Column: Message from the Mainland30 November 2009 Zie Nederlandse versie
by Arnold Jansen op de Haar
It all began with images of the Cumbria floods. They made me want to explain how the Dutch deal with their surplus of water. In other words: a brief guide to the Dutch system for foreigners.
At the first sign of high winds, the Dutch react swiftly and order ‘Limited Dyke Watch’. This conjures up a picture of three strong tall Dutchmen protected by their southwesters taking shelter in a hut on a deserted dyke.
They don’t talk but they do know that a bottle of Dutch gin is within reach on the table.
They are men with weather-beaten faces who could have modelled as The Potato Eaters for Van Gogh. The storm batters the shelter and the ceiling light sways to and fro with each gust. The wrath of God lashes down upon the land.
Each country has its own concept of what it considers it to be cosy surroundings. In Germany for example this is expressed by the rustic local pub with its ‘Stammtisch’, complete with a bar girl in a low-cut dress carrying eight pints all at once.
Cosiness in The Netherlands is very much associated with being in it together. We’re sitting cosily together in a hut on a dyke encouraged by the fact that three other people on the next dyke are also making the best of the same trying situation.
Limited Dyke Watch is a gift to the ordinary family man. You don’t even have to be near the sea, Dutch rivers have dykes too. The requirements differ: river dykes are likely to be flooded not more than once every 1250 years but sea dykes are supposed to be flooded only once every 10,000 years.
However, we can’t take risks and so the family man is kept busy.
It’s on TV: ‘Boys come quickly; they’re showing the latest on Limited Dyke Watch!’ Limited Dyke Watch can at any moment become Comprehensive Dyke Watch which, in case of an impending disaster, actually patrols the dykes. At this point TV crews provide blanket coverage.
Apart from Dyke Watchmen, there are also Head Dyke Watchmen, Ward Dyke Watchmen and District Dyke Watchmen. The man at the top of this hierarchical structure is the Flood Czar. Oh yes, keeping back the water gives you access to a proper title.
I assume that in certain parts of England it is cheaper to have floods, say every one hundred years or so, compared with building dykes everywhere just in case. The latter is actually what we do in The Netherlands. We have to; the country is too densely populated and when sea levels rise we simply have to pump more water out.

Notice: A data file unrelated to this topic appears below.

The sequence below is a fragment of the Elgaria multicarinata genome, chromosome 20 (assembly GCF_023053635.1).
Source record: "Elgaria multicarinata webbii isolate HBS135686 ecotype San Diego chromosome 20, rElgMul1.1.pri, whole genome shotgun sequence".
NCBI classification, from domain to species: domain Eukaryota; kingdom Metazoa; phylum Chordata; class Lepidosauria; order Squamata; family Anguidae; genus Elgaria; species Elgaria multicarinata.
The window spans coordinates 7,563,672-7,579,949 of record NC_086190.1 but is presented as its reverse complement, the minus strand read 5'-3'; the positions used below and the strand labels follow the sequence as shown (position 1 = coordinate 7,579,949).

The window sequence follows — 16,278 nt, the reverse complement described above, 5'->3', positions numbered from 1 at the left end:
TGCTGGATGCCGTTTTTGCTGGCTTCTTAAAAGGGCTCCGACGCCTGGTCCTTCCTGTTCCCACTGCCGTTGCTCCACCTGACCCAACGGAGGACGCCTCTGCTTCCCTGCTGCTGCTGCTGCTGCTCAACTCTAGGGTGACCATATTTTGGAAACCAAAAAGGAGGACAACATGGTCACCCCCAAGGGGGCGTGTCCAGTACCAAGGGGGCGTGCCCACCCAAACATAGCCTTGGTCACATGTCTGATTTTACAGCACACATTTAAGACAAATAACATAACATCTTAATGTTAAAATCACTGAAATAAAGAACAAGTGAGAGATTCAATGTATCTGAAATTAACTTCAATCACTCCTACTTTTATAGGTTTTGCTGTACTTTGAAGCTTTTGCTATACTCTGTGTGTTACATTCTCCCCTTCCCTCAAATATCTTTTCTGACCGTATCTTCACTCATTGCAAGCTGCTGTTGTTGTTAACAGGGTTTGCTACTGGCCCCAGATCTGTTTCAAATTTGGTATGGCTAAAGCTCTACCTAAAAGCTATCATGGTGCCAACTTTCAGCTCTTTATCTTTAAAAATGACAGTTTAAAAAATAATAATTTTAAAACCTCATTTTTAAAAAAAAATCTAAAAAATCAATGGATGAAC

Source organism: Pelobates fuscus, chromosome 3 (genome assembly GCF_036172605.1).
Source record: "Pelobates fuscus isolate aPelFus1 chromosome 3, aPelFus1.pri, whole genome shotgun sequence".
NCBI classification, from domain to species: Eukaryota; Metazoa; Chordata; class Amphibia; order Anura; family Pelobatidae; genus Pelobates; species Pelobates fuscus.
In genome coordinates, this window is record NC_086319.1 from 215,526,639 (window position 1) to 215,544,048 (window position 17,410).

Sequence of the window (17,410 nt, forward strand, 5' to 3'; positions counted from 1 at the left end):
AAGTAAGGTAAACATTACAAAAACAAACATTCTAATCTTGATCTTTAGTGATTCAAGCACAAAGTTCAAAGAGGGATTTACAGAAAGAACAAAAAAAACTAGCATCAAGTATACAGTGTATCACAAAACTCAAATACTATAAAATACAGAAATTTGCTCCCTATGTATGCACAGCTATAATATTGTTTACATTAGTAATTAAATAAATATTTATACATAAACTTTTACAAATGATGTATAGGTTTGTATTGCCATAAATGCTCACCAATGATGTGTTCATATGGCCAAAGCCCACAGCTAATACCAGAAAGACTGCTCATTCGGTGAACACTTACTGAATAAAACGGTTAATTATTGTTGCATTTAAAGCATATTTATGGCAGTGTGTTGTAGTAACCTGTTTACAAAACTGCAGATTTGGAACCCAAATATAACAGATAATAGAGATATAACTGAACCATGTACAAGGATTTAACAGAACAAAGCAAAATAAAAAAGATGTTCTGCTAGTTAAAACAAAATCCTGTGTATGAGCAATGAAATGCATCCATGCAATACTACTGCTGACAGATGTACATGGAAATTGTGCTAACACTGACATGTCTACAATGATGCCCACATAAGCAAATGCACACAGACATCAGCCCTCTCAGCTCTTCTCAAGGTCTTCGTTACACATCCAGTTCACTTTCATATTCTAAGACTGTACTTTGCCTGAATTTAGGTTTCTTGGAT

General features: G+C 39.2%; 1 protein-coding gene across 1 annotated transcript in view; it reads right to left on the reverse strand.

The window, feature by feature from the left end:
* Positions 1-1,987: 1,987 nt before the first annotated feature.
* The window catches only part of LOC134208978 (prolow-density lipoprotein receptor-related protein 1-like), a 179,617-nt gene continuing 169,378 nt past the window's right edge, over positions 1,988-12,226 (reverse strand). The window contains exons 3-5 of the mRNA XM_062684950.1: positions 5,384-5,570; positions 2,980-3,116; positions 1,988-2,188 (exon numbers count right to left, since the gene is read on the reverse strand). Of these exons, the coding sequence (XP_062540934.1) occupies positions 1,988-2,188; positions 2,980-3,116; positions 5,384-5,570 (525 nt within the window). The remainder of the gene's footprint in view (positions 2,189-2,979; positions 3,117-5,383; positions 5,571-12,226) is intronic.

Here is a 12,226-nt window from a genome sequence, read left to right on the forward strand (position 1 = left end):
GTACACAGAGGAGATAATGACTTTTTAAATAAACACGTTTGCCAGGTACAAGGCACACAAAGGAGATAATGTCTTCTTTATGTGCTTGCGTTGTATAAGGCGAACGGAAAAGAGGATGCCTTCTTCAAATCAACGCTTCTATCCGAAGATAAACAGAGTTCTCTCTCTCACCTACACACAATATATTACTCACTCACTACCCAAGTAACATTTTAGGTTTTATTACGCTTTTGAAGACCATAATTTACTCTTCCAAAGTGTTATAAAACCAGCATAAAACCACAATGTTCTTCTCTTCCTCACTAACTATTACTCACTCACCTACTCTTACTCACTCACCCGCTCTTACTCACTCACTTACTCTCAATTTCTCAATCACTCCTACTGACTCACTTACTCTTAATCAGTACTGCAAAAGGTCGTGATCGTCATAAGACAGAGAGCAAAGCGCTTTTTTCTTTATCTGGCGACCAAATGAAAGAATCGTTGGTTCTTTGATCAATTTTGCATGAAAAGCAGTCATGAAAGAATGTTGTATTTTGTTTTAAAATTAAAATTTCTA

The Netherlands has run out of space to such an extent that we have had to place roads onto dykes. Actually the reverse is true: most roads also function as dykes. This creates the typical Dutch landscape: marvellous cloud formations over a pattern made by dykes and rivers.
The Dutch poet Hendrik Marsman portrayed this in his well-known poem, Thinking of Holland
Thinking of Holland
Yet these rivers pose the greatest threat. You could think of The Netherlands as one gigantic bathtub, which despite all draining exercises threatens to fill itself at regular intervals.
On the 31 January 1995 there was such an occasion, within days 250,000 people were evacuated from the area enclosed by the rivers Rhine, Maas and Waal because several dykes were on the brink of collapse. This was a truly cosy moment for us, which meant we cooked our traditional pea soup and were glued to the TV!
Of course action was taken and the dykes were duly raised because let's not forget the requirement is to have only one flood in every 1250 years.
After Al Gore showed maps on which half of The Netherlands is under water, a new committee was installed immediately with the aim to create a new Delta Plan (project plan to prevent flooding).
Rather aptly this committee was named after its chairman Veerman, which means ferry-man in Dutch.
The Dutch government has ring-fenced 1 to 1.5 billion Euros a year until 2100 in order to fight the battle against surplus water.
Ever since he came of age, Crown Prince Willem Alexander has held the title of National Water Manager. He is a good guy but I doubt that he would have qualified for Flood Czar had he been a commoner.
I can imagine him entering a meeting in the UN office in New York. Joining him there are three professors, two of whom are Nobel laureates. They are the experts in the battle against rising sea levels; nonetheless this will not restrain our Crown Prince from explaining to them all he has learned about water management.
Last year he had an extra heavy workload because of his involvement with ‘National Sanitation Year’ also known as ‘National Toilet Year’.
Even though I enjoy taking long showers, I wouldn’t like to think that this enables me to call myself a water management expert. That would be the same as suggesting that by joining a Hell’s Angels meeting, I would be qualified to discuss the ins and outs of motorbikes.
In addition to his commitments to water matters, the Crown Prince is also on the board of the National Bank of The Netherlands. I wouldn’t do this if it was my mother’s head on the coins and hopefully this won't create a negative effect on the credit crises.
But suddenly it all makes sense, I can picture it: a wealthy prince serves his country by putting his finger in the dyke.
*Translation by Paul Vincent
© Arnold Jansen op de Haar
© Translation Holland Park Press
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